What possibilites does NDSolve provide for solving partial differential equation using a pseudospectral method?

NDSolve provides the Option "DifferenceOrder"->"Pseudospectral". As I understand the documentary the method is using some form of Chebyshev polynomials $T_n$ for the expansion of a function $f$ to solve the differential equation:

$f(x)=\sum_{n=0}^{N}a_n T_n(x)$

  • Am I correct that NDSolve really uses a pseudospectral method here or is it just distribution the gridpoints in a different way and using FD?
  • If so, which polynomials are used here exactly? How is the truncation $N$ defined?
  • Which possibilities do I have to implement a pseudospectral method inherently in Mathematica's NDSolve (if any) using standard polynomials (like Bessel Functions, Jacobi Polynomials etc)?
  • $\begingroup$ My understanding is that it uses a Chebyshev grid and Chebyshev differentiation matrices to approximate spatial derivatives; this is equivalent, I believe, to a Chebyshev interpolation model that approximates the Chebyshev series (which approximation may be the pseudo- in pseudospectral). The spatial grid (N+1 points) determines the degree N. -- You can write your own solvers and plug them into NDSolve. $\endgroup$ – Michael E2 Jan 9 '18 at 18:40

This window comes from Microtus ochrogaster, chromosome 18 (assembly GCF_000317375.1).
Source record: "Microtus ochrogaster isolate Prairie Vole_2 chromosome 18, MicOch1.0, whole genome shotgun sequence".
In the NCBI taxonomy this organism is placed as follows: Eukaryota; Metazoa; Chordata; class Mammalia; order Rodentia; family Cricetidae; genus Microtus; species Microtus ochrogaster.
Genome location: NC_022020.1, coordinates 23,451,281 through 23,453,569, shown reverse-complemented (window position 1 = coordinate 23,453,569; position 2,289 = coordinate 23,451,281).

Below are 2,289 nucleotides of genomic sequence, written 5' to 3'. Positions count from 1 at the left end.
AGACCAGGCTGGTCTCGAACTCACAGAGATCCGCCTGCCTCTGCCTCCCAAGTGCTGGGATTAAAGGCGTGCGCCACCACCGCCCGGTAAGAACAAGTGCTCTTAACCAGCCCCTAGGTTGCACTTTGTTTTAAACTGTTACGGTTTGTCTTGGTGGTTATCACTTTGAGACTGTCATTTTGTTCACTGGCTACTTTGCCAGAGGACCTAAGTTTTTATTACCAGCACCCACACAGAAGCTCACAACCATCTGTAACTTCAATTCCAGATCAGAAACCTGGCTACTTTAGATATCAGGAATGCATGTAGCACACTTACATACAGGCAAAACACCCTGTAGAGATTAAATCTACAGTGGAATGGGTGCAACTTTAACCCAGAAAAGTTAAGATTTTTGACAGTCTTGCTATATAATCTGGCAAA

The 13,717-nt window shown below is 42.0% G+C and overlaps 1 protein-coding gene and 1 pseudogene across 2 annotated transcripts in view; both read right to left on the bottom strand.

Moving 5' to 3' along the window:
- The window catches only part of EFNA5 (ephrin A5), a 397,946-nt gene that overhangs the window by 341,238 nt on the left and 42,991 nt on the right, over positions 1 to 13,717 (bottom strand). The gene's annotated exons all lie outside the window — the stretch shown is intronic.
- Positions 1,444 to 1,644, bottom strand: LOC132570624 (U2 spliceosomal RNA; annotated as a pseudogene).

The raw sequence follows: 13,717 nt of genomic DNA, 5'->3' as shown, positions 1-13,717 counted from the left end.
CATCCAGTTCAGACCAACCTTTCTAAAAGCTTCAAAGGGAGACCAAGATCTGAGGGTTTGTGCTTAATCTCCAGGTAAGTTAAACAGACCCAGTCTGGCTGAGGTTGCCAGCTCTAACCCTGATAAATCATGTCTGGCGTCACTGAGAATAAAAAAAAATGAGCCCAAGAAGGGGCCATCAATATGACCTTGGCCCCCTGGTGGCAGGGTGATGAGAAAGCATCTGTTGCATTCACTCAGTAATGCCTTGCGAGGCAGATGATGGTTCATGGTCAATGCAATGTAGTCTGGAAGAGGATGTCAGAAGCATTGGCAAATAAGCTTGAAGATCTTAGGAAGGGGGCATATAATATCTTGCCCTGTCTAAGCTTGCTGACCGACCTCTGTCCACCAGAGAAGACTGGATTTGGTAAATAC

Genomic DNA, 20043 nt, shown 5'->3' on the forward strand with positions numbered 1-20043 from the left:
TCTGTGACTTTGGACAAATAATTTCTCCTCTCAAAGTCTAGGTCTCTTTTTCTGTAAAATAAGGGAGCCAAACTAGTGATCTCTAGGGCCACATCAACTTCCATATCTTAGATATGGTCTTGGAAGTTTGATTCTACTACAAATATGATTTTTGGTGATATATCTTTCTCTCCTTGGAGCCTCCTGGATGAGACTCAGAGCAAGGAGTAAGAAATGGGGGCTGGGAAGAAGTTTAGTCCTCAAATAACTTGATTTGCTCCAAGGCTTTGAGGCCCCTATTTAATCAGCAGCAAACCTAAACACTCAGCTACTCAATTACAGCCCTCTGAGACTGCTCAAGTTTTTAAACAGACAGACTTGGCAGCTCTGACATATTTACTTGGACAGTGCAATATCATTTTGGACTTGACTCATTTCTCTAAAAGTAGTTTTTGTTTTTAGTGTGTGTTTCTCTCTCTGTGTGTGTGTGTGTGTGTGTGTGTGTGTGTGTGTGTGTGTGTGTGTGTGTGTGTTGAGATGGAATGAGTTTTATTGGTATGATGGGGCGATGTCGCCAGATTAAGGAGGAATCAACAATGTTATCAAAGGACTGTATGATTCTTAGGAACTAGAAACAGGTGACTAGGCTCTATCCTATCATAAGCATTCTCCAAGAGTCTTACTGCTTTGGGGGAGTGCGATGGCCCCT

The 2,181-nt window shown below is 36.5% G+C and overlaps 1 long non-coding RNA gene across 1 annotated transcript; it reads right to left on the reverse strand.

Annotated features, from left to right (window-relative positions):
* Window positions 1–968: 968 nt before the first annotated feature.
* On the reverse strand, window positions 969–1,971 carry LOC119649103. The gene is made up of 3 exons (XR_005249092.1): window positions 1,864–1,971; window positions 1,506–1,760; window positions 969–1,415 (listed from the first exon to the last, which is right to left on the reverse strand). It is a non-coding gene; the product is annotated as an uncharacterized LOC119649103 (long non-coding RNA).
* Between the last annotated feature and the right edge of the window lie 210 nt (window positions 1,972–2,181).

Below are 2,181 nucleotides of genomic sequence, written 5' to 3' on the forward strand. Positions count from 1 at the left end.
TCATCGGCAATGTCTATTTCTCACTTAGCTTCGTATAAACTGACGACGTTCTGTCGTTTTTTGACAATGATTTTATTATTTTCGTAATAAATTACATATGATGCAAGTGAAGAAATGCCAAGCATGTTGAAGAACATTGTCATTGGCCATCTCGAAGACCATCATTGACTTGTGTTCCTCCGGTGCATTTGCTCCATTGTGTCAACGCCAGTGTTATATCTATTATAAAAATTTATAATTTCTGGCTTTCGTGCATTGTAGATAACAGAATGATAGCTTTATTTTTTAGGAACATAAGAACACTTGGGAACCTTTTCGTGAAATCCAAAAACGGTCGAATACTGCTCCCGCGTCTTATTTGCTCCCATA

There is a section entitled Pseudospectral Derivatives in https://reference.wolfram.com/language/tutorial/NDSolveMethodOfLines.html This describes how they work as well as choice of N.

The only ones implemented are the uniformly spaced periodic case and Chebyshev grid spaced non periodic. Both have fast evaluation using fast Fourier transforms. The periodic case is typically quite a bit faster and more robust.

For either, they are typically best used with explicit methods since the Jacobian is dense. For some smooth cases the higher approximation order allows N small enough that the dense Jacobian is not an issue.

Other bases can be used, but you'll need define a function that can return the spatial derivative approximation desired.

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    $\begingroup$ Oh Hello Rob! Good to see you here! NDSolve rocks! $\endgroup$ – user21 Dec 19 '18 at 18:41

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